When I was younger, I remember looking for my missing shoes when my mom asked me if I had looked in the closet for them. I must have given her a totally bewildered look in response; after all, unless someone else put them away, the last place I expected to find them was in the closet. Perhaps they would be on the floor on the landing or under the bed – but most likely not in my closet.

I’ve never been a neat and organized “type A” by nature – yet to a certain degree, I always felt I existed better in my own version of chaos. I understand my systems and I know (for the most part) the logical place (by my assertation) to find my belongings.

I go through phases – when I have the time, energy and motivation to do a massive “spring cleaning” I exert the effort to keep order in my home. Otherwise, I generally do the bare minimum to keep it up – do the dishes, clean the bathroom, do my laundry and throw away garbage as needed. In other words, my place may not always be totally organized, but it’s not dirty.

Mail is my worst enemy when it comes to keeping my place (and life) in order. Most days, I grab the mail on the way in from work when my hands are already full. It is the first thing to land on the table and often stays there for days on end. By the end of the week, the table is half covered in magazines, catalogs, credit card offers and bills.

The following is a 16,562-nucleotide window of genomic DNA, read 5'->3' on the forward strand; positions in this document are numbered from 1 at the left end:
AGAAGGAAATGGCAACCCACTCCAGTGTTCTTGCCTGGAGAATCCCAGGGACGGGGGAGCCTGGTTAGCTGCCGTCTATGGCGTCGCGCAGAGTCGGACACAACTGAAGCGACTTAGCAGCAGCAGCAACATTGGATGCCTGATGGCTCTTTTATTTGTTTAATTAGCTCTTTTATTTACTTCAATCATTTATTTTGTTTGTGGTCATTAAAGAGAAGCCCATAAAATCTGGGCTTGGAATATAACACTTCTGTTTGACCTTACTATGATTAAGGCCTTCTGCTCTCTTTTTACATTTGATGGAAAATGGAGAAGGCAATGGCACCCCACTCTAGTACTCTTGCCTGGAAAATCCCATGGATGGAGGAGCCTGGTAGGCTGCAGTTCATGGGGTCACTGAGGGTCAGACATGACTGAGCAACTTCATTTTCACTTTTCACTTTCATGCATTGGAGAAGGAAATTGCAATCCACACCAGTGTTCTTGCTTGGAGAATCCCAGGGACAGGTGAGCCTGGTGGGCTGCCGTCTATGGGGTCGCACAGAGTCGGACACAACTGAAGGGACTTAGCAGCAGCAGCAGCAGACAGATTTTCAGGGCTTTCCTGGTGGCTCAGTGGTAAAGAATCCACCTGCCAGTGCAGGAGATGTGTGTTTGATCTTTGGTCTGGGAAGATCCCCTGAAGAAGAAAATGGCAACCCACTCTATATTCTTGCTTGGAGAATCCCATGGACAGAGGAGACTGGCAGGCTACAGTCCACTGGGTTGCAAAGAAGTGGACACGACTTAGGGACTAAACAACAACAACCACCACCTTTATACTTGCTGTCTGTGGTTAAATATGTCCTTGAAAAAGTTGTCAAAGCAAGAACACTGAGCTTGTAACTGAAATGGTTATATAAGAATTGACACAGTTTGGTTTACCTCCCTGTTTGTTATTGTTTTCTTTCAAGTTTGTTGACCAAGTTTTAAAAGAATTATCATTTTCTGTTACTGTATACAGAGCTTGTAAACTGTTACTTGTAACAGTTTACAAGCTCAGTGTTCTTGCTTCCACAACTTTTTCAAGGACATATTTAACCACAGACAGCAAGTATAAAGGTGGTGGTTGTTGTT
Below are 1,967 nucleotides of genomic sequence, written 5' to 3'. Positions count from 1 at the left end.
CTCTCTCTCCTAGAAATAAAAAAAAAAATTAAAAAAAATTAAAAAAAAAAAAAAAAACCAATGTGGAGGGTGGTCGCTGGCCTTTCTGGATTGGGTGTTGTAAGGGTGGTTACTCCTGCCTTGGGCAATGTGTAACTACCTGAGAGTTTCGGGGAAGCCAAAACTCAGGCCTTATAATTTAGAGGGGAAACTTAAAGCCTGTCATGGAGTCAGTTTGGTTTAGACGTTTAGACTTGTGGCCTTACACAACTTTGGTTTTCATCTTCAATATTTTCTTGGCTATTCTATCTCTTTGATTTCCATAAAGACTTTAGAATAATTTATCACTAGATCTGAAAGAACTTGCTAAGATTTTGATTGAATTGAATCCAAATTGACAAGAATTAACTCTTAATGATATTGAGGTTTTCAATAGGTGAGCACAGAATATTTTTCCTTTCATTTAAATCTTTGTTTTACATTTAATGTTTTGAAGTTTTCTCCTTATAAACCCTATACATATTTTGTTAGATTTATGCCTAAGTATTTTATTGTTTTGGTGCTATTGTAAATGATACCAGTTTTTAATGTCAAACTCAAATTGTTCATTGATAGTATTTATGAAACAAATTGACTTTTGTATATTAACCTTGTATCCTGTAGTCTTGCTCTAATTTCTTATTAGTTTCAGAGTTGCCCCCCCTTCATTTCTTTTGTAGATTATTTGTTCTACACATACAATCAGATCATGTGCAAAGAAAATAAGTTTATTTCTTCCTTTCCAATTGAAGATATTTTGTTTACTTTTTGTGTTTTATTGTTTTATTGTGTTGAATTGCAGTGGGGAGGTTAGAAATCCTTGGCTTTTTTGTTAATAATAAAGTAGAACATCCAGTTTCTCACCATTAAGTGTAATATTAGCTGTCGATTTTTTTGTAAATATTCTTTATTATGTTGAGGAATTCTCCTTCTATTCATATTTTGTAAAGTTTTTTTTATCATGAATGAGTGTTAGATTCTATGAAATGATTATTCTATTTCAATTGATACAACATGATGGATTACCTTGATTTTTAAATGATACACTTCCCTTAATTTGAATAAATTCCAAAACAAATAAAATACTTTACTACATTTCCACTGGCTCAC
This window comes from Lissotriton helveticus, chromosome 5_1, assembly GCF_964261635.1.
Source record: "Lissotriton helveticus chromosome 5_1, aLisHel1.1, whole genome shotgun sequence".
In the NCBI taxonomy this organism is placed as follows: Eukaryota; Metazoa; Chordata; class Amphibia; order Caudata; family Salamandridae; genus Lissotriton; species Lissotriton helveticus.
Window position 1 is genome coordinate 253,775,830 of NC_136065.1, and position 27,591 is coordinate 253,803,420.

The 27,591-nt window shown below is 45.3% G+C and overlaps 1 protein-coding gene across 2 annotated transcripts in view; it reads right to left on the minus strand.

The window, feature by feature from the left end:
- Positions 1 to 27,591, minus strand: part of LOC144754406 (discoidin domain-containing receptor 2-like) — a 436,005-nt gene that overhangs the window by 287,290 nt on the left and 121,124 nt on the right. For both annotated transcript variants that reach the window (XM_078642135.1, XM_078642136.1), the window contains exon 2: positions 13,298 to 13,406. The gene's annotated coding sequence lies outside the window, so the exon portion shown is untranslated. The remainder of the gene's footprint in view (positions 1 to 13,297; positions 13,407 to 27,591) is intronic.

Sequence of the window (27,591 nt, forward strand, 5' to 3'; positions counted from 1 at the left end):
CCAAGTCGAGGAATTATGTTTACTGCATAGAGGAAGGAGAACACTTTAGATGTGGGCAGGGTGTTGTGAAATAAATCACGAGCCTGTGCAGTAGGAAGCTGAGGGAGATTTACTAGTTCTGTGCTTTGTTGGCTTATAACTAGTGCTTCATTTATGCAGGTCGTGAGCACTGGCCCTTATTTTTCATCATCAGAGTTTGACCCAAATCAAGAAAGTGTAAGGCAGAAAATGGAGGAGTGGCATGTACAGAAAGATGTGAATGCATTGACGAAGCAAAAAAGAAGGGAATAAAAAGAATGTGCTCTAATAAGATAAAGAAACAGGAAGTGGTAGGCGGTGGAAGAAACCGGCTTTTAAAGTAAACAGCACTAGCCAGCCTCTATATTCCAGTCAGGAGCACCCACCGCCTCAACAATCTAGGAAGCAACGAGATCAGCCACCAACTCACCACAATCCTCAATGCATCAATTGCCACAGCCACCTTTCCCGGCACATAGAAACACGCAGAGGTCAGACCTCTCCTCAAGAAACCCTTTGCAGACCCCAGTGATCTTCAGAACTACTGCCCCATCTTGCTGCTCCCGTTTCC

As much as I hate to admit it, my life feels more together when it is in order. Surprisingly enough, by taking literally two minutes to make my bed in the morning, my room feels more peaceful and conducive to order.

I realized recently that I had let the first weeks of the year go – I was trying to sort through a few things personally and everything else just seemed, well, less important. Then I decided to take charge and put the pieces back in order. The chaos in my home extended to the chaos in my life – I needed a resurrection of routine. I needed to start eating actual meals again – not just a combination of whatever I could “prepare” in the shortest amount of time and with the fewest number of dishes. I needed to not sleep absurd amounts of hours on the weekend. I needed to keep lists of the errands that needed to be accomplished on the weekend and actually see that they were done. I needed to get back on budget and watch where my money was going. I needed to stop watching “The City” on DVR and start going back to the gym regularly.

I am a believer that when you take steps to “try at life,” good things come your way. I always feel like when I was living my life the fullest for myself that things (mostly) seemed to be better. We all deserve a few days (or weeks) to fall out of routine and mope about the things that aren’t going our way. But then, you need to wake up and think about what it is that you really want.

It might not seem like throwing away the junk mail and cooking a dinner (just for yourself) are the most exciting and life affirming things. But sometimes just making your bed can bring a little more order to an already chaotic day.

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